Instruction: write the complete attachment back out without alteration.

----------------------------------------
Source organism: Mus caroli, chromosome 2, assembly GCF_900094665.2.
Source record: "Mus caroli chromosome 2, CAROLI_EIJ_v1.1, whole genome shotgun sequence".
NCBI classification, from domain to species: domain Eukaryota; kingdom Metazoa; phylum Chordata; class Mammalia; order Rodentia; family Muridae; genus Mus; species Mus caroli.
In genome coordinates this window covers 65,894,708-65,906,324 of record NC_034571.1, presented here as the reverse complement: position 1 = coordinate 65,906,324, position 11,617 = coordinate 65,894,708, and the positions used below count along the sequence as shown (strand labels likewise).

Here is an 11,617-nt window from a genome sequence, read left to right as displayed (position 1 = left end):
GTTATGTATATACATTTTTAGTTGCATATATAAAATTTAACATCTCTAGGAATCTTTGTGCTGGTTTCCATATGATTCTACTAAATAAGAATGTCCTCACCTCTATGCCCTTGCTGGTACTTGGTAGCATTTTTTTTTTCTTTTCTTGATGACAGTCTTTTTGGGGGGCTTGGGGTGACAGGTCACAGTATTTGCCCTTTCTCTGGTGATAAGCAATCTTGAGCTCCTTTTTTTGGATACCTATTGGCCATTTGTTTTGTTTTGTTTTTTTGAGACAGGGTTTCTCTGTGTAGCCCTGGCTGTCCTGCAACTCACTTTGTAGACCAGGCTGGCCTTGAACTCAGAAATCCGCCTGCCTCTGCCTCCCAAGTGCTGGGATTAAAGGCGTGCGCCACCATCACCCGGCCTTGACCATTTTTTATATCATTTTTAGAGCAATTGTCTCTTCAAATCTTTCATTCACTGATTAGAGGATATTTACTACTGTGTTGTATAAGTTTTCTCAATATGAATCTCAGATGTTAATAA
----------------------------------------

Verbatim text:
Source organism: Mus caroli, chromosome 2, assembly GCF_900094665.2.
Source record: "Mus caroli chromosome 2, CAROLI_EIJ_v1.1, whole genome shotgun sequence".
NCBI classification, from domain to species: domain Eukaryota; kingdom Metazoa; phylum Chordata; class Mammalia; order Rodentia; family Muridae; genus Mus; species Mus caroli.
In genome coordinates this window covers 65,894,708-65,906,324 of record NC_034571.1, presented here as the reverse complement: position 1 = coordinate 65,906,324, position 11,617 = coordinate 65,894,708, and the positions used below count along the sequence as shown (strand labels likewise).

Here is an 11,617-nt window from a genome sequence, read left to right as displayed (position 1 = left end):
GTTATGTATATACATTTTTAGTTGCATATATAAAATTTAACATCTCTAGGAATCTTTGTGCTGGTTTCCATATGATTCTACTAAATAAGAATGTCCTCACCTCTATGCCCTTGCTGGTACTTGGTAGCATTTTTTTTTTCTTTTCTTGATGACAGTCTTTTTGGGGGGCTTGGGGTGACAGGTCACAGTATTTGCCCTTTCTCTGGTGATAAGCAATCTTGAGCTCCTTTTTTTGGATACCTATTGGCCATTTGTTTTGTTTTGTTTTTTTGAGACAGGGTTTCTCTGTGTAGCCCTGGCTGTCCTGCAACTCACTTTGTAGACCAGGCTGGCCTTGAACTCAGAAATCCGCCTGCCTCTGCCTCCCAAGTGCTGGGATTAAAGGCGTGCGCCACCATCACCCGGCCTTGACCATTTTTTATATCATTTTTAGAGCAATTGTCTCTTCAAATCTTTCATTCACTGATTAGAGGATATTTACTACTGTGTTGTATAAGTTTTCTCAATATGAATCTCAGATGTTAATAA